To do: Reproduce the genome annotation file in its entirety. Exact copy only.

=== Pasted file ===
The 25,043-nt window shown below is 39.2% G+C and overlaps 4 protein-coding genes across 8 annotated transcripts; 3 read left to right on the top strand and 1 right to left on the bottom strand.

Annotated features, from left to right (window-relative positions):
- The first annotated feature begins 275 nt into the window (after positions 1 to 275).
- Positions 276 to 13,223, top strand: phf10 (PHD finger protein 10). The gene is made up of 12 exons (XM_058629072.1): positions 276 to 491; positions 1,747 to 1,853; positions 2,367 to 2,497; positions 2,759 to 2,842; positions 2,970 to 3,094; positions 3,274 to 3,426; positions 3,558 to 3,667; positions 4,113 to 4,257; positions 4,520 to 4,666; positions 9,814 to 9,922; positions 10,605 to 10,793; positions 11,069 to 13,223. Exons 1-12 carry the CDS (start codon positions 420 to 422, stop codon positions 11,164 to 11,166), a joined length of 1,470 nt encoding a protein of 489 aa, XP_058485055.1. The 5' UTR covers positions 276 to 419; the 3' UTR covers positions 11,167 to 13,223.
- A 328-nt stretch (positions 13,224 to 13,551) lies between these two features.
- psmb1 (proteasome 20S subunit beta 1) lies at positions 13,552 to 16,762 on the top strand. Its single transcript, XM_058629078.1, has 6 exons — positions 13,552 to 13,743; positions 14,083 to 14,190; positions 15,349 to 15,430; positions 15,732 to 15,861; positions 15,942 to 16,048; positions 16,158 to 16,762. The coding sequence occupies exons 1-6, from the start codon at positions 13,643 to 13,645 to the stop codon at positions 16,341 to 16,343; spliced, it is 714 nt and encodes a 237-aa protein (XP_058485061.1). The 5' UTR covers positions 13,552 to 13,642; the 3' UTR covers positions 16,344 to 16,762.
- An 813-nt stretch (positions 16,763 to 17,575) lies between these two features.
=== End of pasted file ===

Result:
The 25,043-nt window shown below is 39.2% G+C and overlaps 4 protein-coding genes across 8 annotated transcripts; 3 read left to right on the top strand and 1 right to left on the bottom strand.

Annotated features, from left to right (window-relative positions):
- The first annotated feature begins 275 nt into the window (after positions 1 to 275).
- Positions 276 to 13,223, top strand: phf10 (PHD finger protein 10). The gene is made up of 12 exons (XM_058629072.1): positions 276 to 491; positions 1,747 to 1,853; positions 2,367 to 2,497; positions 2,759 to 2,842; positions 2,970 to 3,094; positions 3,274 to 3,426; positions 3,558 to 3,667; positions 4,113 to 4,257; positions 4,520 to 4,666; positions 9,814 to 9,922; positions 10,605 to 10,793; positions 11,069 to 13,223. Exons 1-12 carry the CDS (start codon positions 420 to 422, stop codon positions 11,164 to 11,166), a joined length of 1,470 nt encoding a protein of 489 aa, XP_058485055.1. The 5' UTR covers positions 276 to 419; the 3' UTR covers positions 11,167 to 13,223.
- A 328-nt stretch (positions 13,224 to 13,551) lies between these two features.
- psmb1 (proteasome 20S subunit beta 1) lies at positions 13,552 to 16,762 on the top strand. Its single transcript, XM_058629078.1, has 6 exons — positions 13,552 to 13,743; positions 14,083 to 14,190; positions 15,349 to 15,430; positions 15,732 to 15,861; positions 15,942 to 16,048; positions 16,158 to 16,762. The coding sequence occupies exons 1-6, from the start codon at positions 13,643 to 13,645 to the stop codon at positions 16,341 to 16,343; spliced, it is 714 nt and encodes a 237-aa protein (XP_058485061.1). The 5' UTR covers positions 13,552 to 13,642; the 3' UTR covers positions 16,344 to 16,762.
- An 813-nt stretch (positions 16,763 to 17,575) lies between these two features.